Horse Racing

Bellís Life in Sydney and Sporting Reviewer

9 February 1856

The Murray district is destined to become famous in the sporting world, and even at the present time this part of the country is remarkable for the number of its race meetings, and the character of its horses.

Within the last few weeks we have had the Mullengandra races, and the Beechworth races; the Woolshed races are fixed for the 29th, the Wangaratta races come off next month, and the Albury races take place in April.

Besides these, we have had several minor races during the Christmas holidays, and races have lately been held at Reid's Creek and elsewhere.

With reference to the qualify of our "bloods" we would observe that "Time tries all," and when we say that a two mile heat was ran in 3m 58s on the Beechworth Coure last Tuesday, we think we have said enough to establish tho reputation of the Murray racers.

The Beechworth Course being close to the township we commence our description of the sports by a sketch of the "fun of the road."

Four horse coaches and barouches are not plentiful in the interior of Australia, and at present we have nothing which can be made to correspond with Kennington Gate.

But horses are tolerably numerous at the Ovens, and the course was thronged with several hundred equestrians mounted on every variety of hack, draught horse, or other available quadruped.

All who could secure a horse did so on the present occasion, and we recognised many a steady going townsman, who had only to travel a few hundred yards from his domicile to the course, trying to look happy and composed on the back of some "buck jumper," or other.

The Course presented an animated appearance, and we only hope to see as good a muster of people at the ensuing local court election as we noticed at the races.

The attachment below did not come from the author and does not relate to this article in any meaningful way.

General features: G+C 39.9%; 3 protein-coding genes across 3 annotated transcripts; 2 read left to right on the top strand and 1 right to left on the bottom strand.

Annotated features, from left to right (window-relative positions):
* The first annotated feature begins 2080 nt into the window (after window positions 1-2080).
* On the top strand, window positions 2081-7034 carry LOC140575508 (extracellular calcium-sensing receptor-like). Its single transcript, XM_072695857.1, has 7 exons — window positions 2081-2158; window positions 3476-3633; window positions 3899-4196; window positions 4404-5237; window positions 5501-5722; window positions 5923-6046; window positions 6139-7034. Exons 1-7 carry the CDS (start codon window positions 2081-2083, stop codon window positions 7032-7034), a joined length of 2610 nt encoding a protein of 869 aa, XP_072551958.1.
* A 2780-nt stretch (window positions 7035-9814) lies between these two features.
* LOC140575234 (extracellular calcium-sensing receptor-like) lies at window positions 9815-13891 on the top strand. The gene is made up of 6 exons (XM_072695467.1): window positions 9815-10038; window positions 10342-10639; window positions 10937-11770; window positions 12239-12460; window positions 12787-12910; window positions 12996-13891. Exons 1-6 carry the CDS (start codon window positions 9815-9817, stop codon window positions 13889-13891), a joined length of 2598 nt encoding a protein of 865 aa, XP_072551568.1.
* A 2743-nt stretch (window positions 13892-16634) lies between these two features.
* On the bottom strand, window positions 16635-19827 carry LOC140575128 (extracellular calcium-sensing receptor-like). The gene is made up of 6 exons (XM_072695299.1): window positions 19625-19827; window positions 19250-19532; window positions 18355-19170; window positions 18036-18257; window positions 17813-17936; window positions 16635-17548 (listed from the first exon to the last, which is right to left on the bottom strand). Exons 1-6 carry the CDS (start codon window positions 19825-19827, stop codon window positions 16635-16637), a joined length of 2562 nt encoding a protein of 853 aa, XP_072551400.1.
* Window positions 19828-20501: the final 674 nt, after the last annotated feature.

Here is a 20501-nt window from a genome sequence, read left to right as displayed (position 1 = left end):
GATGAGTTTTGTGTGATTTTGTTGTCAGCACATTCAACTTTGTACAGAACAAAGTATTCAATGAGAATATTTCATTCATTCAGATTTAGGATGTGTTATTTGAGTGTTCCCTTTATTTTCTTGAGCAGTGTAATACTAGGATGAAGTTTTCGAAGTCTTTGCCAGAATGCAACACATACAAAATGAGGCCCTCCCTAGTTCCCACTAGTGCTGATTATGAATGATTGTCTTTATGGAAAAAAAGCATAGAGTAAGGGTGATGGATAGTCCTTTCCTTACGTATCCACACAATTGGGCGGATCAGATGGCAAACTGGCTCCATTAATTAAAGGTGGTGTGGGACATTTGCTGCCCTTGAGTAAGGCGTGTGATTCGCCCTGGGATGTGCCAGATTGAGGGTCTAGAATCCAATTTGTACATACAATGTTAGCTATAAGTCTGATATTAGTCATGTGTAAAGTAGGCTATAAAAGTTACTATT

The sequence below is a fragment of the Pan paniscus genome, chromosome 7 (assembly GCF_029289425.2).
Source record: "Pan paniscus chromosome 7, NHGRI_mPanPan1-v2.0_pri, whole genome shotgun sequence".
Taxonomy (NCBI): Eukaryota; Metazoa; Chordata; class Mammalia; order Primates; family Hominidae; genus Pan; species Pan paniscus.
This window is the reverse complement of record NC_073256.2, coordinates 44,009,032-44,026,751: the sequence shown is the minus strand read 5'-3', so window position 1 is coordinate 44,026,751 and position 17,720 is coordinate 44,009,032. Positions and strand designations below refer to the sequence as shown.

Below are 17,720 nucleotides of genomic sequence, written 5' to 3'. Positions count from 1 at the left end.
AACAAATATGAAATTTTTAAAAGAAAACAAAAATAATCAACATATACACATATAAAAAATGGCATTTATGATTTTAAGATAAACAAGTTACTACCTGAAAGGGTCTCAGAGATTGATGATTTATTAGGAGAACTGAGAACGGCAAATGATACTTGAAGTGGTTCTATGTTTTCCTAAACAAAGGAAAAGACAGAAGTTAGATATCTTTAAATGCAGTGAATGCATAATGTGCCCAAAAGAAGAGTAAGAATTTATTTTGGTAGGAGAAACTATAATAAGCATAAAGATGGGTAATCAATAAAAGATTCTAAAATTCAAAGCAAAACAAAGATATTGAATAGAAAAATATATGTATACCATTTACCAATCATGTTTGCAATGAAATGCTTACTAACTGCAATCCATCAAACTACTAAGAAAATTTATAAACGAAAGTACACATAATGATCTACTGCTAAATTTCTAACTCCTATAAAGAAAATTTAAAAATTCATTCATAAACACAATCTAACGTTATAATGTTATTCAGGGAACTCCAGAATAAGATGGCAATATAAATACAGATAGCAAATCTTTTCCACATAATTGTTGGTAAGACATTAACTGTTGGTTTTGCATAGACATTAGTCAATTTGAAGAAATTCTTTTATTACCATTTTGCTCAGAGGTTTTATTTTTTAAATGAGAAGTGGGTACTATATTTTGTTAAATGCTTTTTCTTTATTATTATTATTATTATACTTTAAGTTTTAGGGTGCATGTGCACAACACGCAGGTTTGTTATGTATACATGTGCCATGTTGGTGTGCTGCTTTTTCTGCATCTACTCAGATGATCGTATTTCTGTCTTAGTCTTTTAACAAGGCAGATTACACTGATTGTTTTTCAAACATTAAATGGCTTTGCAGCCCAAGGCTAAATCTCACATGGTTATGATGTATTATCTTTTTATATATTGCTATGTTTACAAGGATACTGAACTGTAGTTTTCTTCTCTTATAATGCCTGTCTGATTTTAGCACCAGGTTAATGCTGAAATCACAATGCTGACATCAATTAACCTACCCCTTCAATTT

The grand stand was erected in a most convenient style, and had a very good effect at a distance; it was capable of accommodating a large number of persons, and was tolerably crowded throughout the meeting.

The platform was approached by two staircases, at the foot of which were the booths erected by Messrs. Fisher and Wyse, and Mr. Wallace, the lessees of the Grand Stand.

We call them booths, because this is the term generally applied to temporary structures on a race course, but the fact is many of these booths had a very substantial appearance, and the framework would have suited a more permanent class of building.

Nearly every hotel keeper in the district had a branch establishment on the race course, and a good sized township had sprung up, as if by magic, on the spot.

These, places were patronized very extensively by the public, and notwithstanding the heavy sum of £25 was paid by each proprietor, for the privilege of erecting a booth on the Course, we believe the Bonifaces of Beechworth found it a very good speculation.

Each of these establishments had a brass band or a barrel organ, peculiar to itself, and a perpetual hornpipe was kept up in most of them.

Our old acquaintance, the Panorama of Sebastopol, with its exterior cartoon, representing Napoleon, with Bashi Bazouks in the distance, was also present, and was visited by many.

A lady attired in black satin, and looking as charming as benignant smiles and massive earrings could make her, was sitting in state at a table at the entrance, and a gentleman from "fatherland," was explaining to the spectators that a view which was apparently a picture of Geelong harbor, with the rifle corps and a few forts painted in, was a faithful delineation of the beleaguered city in the Crimea.

Fruit stalls, "knock 'em "downs" skittles, and other time honored institutions, inseparable from racing, were to be seen in the vicinity of the course, but we looked in vain for the thimblerig; we suppose, because the people in this part are too wide awake to be cheated by such means.